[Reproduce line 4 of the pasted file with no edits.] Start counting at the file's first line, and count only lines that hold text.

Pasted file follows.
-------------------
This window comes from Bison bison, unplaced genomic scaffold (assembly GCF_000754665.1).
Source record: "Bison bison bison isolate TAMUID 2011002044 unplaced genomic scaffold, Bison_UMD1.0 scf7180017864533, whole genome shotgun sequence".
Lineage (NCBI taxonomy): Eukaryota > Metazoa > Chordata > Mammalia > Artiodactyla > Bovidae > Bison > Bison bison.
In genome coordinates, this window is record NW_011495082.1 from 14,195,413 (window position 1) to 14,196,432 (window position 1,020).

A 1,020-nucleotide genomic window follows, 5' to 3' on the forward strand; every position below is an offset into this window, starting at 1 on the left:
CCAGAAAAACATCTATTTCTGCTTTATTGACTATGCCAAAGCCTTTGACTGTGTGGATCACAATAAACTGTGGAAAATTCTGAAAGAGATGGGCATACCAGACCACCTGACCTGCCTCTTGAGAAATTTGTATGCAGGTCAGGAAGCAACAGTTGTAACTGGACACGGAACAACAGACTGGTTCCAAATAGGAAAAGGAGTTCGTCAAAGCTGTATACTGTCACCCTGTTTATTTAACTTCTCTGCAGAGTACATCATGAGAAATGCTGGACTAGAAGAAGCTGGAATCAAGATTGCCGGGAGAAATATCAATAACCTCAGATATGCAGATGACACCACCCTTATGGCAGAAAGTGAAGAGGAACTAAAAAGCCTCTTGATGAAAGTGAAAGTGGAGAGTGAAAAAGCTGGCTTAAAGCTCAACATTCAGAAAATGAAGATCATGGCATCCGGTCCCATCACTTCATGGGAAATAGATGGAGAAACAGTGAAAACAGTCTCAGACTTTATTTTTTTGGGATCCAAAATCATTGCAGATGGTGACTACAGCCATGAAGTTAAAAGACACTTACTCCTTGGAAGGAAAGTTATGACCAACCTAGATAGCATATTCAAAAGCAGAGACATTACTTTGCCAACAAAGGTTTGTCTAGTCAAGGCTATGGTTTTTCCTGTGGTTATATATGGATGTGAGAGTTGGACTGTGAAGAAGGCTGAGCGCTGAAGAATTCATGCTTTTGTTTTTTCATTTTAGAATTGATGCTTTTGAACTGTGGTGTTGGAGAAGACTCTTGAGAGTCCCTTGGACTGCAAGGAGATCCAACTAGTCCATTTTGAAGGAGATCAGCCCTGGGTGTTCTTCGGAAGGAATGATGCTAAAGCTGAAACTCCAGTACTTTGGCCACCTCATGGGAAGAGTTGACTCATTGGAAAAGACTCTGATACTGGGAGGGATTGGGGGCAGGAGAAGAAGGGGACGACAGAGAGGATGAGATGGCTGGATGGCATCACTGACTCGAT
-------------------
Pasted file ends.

In genome coordinates, this window is record NW_011495082.1 from 14,195,413 (window position 1) to 14,196,432 (window position 1,020).